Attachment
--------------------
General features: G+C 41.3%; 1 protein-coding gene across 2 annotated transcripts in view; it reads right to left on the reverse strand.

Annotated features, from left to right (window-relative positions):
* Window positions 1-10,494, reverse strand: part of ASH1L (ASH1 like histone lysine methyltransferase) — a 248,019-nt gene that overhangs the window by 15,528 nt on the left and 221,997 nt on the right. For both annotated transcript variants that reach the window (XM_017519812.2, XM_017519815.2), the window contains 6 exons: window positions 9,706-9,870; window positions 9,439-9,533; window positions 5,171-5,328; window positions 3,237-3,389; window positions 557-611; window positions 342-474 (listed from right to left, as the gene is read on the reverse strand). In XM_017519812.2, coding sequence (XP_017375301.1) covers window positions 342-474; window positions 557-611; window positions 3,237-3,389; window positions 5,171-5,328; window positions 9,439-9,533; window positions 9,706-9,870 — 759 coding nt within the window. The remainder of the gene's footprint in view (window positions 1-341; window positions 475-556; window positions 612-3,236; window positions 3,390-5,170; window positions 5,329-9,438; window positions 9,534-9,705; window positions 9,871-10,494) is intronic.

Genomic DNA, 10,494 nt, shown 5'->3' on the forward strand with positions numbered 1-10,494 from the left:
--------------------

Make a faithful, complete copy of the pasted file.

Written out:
General features: G+C 41.3%; 1 protein-coding gene across 2 annotated transcripts in view; it reads right to left on the reverse strand.

Annotated features, from left to right (window-relative positions):
* Window positions 1-10,494, reverse strand: part of ASH1L (ASH1 like histone lysine methyltransferase) — a 248,019-nt gene that overhangs the window by 15,528 nt on the left and 221,997 nt on the right. For both annotated transcript variants that reach the window (XM_017519812.2, XM_017519815.2), the window contains 6 exons: window positions 9,706-9,870; window positions 9,439-9,533; window positions 5,171-5,328; window positions 3,237-3,389; window positions 557-611; window positions 342-474 (listed from right to left, as the gene is read on the reverse strand). In XM_017519812.2, coding sequence (XP_017375301.1) covers window positions 342-474; window positions 557-611; window positions 3,237-3,389; window positions 5,171-5,328; window positions 9,439-9,533; window positions 9,706-9,870 — 759 coding nt within the window. The remainder of the gene's footprint in view (window positions 1-341; window positions 475-556; window positions 612-3,236; window positions 3,390-5,170; window positions 5,329-9,438; window positions 9,534-9,705; window positions 9,871-10,494) is intronic.

Genomic DNA, 10,494 nt, shown 5'->3' on the forward strand with positions numbered 1-10,494 from the left: